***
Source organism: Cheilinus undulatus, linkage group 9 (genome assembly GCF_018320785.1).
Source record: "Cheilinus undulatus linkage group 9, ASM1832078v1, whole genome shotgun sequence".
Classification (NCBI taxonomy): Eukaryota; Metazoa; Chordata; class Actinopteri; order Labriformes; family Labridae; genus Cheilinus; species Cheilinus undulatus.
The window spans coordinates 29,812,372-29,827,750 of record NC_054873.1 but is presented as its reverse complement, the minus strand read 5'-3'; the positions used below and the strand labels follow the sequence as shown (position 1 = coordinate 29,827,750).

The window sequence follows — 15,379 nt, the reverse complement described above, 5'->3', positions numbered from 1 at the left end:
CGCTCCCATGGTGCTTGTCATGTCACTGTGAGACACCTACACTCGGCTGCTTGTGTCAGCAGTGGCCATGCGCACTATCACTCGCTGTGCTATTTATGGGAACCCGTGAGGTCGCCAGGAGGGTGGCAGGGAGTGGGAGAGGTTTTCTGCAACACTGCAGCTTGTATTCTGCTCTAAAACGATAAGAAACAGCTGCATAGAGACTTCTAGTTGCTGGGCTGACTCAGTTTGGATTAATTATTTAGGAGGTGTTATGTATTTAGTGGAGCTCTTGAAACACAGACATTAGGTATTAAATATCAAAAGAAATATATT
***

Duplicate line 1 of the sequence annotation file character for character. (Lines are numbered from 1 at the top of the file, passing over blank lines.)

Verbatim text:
Source organism: Cheilinus undulatus, linkage group 9 (genome assembly GCF_018320785.1).